I talked to Philip, the local patriarch and committee member at our AA meeting hall. He said I could use the meeting hall as long as it didn't conflict with AA meetings. He also said I must pay for the refreshments, heating and cooling costs. I am going to ask my father to help with this until donations will pay for these expenses.

I am so afraid that for the first few weeks I am going to be the only person there sitting alone.

I made up a flyer to print and place around in various places. I removed addresses and phone numbers for privacy purposes to show on the blog. Click for a larger view.

Keeping up Appearances

My father asked me last night why I never drive my car. There are many reasons. One is that I don't want to be a slave to the big oil overlords and will not pay these high gas prices. Two is I have a lot of paranoia surrounding driving. Three is that I just genuinely like walking. My medications for my schizophrenia can cause terrible weight gain and the walking helps me lose weight.

"How many miles have you put on that car since I gave it to you two years ago?" Dad asked.

"Three thousand," I replied. "I am going on my seventh week on the same tank of gas."

"I have a lot of people saying they see you walking around town and they ask if you can't drive," he then said.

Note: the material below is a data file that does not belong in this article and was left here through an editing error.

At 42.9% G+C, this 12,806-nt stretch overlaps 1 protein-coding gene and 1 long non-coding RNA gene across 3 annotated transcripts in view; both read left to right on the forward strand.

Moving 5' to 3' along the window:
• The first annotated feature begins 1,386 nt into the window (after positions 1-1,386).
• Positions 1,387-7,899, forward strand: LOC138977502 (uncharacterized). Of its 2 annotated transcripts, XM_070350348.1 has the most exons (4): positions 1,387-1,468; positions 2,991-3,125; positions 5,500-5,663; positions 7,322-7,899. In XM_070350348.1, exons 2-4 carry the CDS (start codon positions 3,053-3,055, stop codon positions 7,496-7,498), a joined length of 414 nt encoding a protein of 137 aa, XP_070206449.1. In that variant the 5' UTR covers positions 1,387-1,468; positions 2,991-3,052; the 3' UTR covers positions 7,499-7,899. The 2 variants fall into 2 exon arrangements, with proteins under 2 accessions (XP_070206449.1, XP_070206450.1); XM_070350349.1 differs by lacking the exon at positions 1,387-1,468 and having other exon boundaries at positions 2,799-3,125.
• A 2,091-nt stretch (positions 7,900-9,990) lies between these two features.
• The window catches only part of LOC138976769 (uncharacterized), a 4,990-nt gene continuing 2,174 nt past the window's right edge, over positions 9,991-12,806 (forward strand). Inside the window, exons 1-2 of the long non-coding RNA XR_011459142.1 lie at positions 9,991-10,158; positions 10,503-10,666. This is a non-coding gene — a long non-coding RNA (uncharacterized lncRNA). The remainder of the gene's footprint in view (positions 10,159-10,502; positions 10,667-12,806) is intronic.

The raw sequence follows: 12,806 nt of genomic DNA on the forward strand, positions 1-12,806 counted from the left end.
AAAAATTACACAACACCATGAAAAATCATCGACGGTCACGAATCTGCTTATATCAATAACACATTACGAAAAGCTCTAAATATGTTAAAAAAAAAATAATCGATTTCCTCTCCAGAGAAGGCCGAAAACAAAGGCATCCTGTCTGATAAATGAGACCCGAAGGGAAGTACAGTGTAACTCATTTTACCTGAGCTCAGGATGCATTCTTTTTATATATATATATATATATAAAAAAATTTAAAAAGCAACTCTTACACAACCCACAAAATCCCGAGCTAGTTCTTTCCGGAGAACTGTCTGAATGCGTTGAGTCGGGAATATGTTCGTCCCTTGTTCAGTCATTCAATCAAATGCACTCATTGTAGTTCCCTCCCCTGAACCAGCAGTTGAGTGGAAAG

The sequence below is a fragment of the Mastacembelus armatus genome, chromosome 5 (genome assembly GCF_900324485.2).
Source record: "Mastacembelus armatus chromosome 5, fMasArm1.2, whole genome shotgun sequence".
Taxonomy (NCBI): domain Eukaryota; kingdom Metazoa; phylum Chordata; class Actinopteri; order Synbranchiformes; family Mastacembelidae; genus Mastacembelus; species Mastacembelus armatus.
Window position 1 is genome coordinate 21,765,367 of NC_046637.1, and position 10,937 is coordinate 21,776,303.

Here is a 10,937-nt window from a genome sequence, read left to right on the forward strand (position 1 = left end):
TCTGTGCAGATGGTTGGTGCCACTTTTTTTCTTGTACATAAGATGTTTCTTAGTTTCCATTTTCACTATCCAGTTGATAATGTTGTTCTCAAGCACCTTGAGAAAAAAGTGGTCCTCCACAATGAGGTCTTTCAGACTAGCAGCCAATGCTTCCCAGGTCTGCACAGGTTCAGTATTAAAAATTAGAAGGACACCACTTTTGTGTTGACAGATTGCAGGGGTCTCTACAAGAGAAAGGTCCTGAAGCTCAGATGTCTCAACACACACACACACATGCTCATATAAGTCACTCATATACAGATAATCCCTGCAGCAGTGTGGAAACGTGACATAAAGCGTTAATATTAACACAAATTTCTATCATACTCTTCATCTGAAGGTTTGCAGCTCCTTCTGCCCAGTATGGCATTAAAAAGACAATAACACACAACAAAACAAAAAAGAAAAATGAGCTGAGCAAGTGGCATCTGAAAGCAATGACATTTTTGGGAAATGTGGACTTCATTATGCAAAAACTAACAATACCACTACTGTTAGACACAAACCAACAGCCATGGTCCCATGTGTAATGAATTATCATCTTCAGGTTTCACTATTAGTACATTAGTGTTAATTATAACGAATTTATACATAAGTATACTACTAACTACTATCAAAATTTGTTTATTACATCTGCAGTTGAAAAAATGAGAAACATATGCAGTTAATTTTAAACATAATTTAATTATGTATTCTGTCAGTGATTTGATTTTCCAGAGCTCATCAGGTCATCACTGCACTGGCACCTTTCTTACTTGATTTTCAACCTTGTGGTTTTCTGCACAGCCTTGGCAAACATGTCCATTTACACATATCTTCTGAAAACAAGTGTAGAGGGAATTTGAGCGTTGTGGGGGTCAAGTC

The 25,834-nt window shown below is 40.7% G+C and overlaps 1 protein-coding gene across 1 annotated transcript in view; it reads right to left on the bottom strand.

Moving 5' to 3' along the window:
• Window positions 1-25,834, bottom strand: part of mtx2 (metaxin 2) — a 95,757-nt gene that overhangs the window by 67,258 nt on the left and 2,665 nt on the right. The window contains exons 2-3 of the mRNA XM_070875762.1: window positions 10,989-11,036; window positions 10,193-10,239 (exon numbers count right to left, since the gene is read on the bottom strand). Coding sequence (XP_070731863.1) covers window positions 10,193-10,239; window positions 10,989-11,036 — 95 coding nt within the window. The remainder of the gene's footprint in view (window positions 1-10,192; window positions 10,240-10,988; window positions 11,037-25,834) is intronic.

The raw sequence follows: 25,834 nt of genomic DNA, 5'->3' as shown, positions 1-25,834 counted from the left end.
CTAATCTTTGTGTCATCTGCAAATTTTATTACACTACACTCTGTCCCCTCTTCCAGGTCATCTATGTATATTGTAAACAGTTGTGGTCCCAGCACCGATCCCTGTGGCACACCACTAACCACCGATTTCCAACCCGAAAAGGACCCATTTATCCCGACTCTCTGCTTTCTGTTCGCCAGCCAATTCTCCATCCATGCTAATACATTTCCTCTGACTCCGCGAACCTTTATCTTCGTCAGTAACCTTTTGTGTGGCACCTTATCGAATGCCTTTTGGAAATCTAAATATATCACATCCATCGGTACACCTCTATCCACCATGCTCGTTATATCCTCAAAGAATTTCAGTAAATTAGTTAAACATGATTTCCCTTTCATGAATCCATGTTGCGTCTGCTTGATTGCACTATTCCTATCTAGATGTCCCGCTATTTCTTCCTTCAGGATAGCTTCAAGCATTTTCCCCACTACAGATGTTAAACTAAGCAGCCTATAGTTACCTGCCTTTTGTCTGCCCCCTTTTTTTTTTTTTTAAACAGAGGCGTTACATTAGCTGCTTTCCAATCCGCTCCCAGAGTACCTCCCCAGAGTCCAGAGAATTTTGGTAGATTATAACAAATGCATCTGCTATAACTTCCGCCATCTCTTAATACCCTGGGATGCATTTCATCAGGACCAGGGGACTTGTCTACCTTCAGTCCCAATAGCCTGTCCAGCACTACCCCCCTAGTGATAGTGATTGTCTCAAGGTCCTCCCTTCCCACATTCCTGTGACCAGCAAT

"Ah, don't worry about what those assholes think," was my response. "I certainly don't."

"Well, it makes you look poor," Dad replied. "Most people don't walk these days and have a car."

I then realized that my father was embarrassed by my walking. We live in a car centric culture and it is a status symbol. Times have certainly changed in the past twenty years. My mother, the teacher, would always walk to work many miles every day in the late sixties. Now she would be embarrassed to do so and it would be considered eccentric or abnormal for a teacher to walk to work. Even as a very young child, I always walked to school and would walk home to my grandmother's house. Now, kids have to be driven everywhere.

There seems to be some certain kind of social engineering going on these past few decades. There isn’t any money to be made by people walking, but there is lots of money to be made by people driving – car repair, gas costs, oil changes, tires, etc. All of these items are often taxed heftily. Sidewalks are removed to make way for widened roads. The bike racks of my youth have long been replaced by the expansive black asphalt parking lots.

Wednesday, May 23, 2007

Arch and Keystone

I and Rosa are walking back from fast food row. Charlie's wife gave me a bunch of coupons for free double cheeseburgers at Burger King. It is a beautiful day with a brisk breeze. The national weather service has issued a red flag warning because of that wind and the low humidity. Rosa went to great effort to "dress up" today and wasn't wearing that ubiquitous baseball cap she always wears. Her hair is pulled up into a bun with great care almost looking Pentecostal. Lipstick adorns her lips and a make-up base covers the blemishes on her cheeks.

"I can't believe we just walked a mile for a free cheeseburger," Rosa said with a sarcastic air to her voice as she grinned.

"I'm a cheap son of bitch and can't pass up a deal," I reply as I smile.

"How did the doctor visit go?"

"I'm blasé about the whole affair. I no longer care. I just want a quiet and serene life with little drama. They can do what they want."